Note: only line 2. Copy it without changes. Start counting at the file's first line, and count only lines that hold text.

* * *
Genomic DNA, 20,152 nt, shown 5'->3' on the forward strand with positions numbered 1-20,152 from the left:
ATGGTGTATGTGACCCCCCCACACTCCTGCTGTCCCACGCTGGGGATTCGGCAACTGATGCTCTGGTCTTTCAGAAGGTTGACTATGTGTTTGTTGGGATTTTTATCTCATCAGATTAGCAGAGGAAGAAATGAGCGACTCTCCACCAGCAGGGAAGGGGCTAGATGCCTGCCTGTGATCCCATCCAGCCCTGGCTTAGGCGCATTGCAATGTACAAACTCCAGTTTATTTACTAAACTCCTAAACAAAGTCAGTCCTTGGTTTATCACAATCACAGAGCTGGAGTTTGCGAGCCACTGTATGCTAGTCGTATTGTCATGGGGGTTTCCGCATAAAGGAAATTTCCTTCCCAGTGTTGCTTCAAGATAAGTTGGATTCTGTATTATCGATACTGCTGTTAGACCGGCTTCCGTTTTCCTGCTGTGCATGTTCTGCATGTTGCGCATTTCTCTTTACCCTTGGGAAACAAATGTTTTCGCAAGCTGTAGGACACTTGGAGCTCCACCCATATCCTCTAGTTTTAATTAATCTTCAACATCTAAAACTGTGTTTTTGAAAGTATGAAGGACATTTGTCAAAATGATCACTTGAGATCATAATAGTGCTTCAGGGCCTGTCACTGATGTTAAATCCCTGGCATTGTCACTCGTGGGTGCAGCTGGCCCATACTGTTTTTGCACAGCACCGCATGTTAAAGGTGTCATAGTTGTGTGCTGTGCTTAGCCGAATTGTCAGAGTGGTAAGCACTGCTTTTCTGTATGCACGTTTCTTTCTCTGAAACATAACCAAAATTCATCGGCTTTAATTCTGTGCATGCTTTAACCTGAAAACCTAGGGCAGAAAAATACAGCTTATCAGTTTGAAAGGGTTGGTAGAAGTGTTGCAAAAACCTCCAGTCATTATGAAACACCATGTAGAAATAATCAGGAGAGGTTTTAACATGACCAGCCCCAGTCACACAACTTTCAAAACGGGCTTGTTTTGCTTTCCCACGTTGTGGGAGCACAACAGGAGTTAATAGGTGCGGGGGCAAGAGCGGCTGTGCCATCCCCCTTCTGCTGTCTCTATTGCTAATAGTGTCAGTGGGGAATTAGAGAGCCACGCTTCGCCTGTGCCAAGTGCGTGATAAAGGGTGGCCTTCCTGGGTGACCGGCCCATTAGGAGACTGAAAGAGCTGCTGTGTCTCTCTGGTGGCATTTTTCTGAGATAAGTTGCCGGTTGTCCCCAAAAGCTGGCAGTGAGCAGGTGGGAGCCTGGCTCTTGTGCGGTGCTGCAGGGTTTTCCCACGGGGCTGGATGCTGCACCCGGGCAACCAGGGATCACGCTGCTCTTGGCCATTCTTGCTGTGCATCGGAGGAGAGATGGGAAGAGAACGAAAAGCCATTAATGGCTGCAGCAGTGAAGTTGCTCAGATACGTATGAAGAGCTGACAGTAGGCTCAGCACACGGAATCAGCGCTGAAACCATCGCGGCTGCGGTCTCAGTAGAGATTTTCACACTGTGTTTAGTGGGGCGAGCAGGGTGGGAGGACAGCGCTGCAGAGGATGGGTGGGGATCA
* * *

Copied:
ATGGTGTATGTGACCCCCCCACACTCCTGCTGTCCCACGCTGGGGATTCGGCAACTGATGCTCTGGTCTTTCAGAAGGTTGACTATGTGTTTGTTGGGATTTTTATCTCATCAGATTAGCAGAGGAAGAAATGAGCGACTCTCCACCAGCAGGGAAGGGGCTAGATGCCTGCCTGTGATCCCATCCAGCCCTGGCTTAGGCGCATTGCAATGTACAAACTCCAGTTTATTTACTAAACTCCTAAACAAAGTCAGTCCTTGGTTTATCACAATCACAGAGCTGGAGTTTGCGAGCCACTGTATGCTAGTCGTATTGTCATGGGGGTTTCCGCATAAAGGAAATTTCCTTCCCAGTGTTGCTTCAAGATAAGTTGGATTCTGTATTATCGATACTGCTGTTAGACCGGCTTCCGTTTTCCTGCTGTGCATGTTCTGCATGTTGCGCATTTCTCTTTACCCTTGGGAAACAAATGTTTTCGCAAGCTGTAGGACACTTGGAGCTCCACCCATATCCTCTAGTTTTAATTAATCTTCAACATCTAAAACTGTGTTTTTGAAAGTATGAAGGACATTTGTCAAAATGATCACTTGAGATCATAATAGTGCTTCAGGGCCTGTCACTGATGTTAAATCCCTGGCATTGTCACTCGTGGGTGCAGCTGGCCCATACTGTTTTTGCACAGCACCGCATGTTAAAGGTGTCATAGTTGTGTGCTGTGCTTAGCCGAATTGTCAGAGTGGTAAGCACTGCTTTTCTGTATGCACGTTTCTTTCTCTGAAACATAACCAAAATTCATCGGCTTTAATTCTGTGCATGCTTTAACCTGAAAACCTAGGGCAGAAAAATACAGCTTATCAGTTTGAAAGGGTTGGTAGAAGTGTTGCAAAAACCTCCAGTCATTATGAAACACCATGTAGAAATAATCAGGAGAGGTTTTAACATGACCAGCCCCAGTCACACAACTTTCAAAACGGGCTTGTTTTGCTTTCCCACGTTGTGGGAGCACAACAGGAGTTAATAGGTGCGGGGGCAAGAGCGGCTGTGCCATCCCCCTTCTGCTGTCTCTATTGCTAATAGTGTCAGTGGGGAATTAGAGAGCCACGCTTCGCCTGTGCCAAGTGCGTGATAAAGGGTGGCCTTCCTGGGTGACCGGCCCATTAGGAGACTGAAAGAGCTGCTGTGTCTCTCTGGTGGCATTTTTCTGAGATAAGTTGCCGGTTGTCCCCAAAAGCTGGCAGTGAGCAGGTGGGAGCCTGGCTCTTGTGCGGTGCTGCAGGGTTTTCCCACGGGGCTGGATGCTGCACCCGGGCAACCAGGGATCACGCTGCTCTTGGCCATTCTTGCTGTGCATCGGAGGAGAGATGGGAAGAGAACGAAAAGCCATTAATGGCTGCAGCAGTGAAGTTGCTCAGATACGTATGAAGAGCTGACAGTAGGCTCAGCACACGGAATCAGCGCTGAAACCATCGCGGCTGCGGTCTCAGTAGAGATTTTCACACTGTGTTTAGTGGGGCGAGCAGGGTGGGAGGACAGCGCTGCAGAGGATGGGTGGGGATCA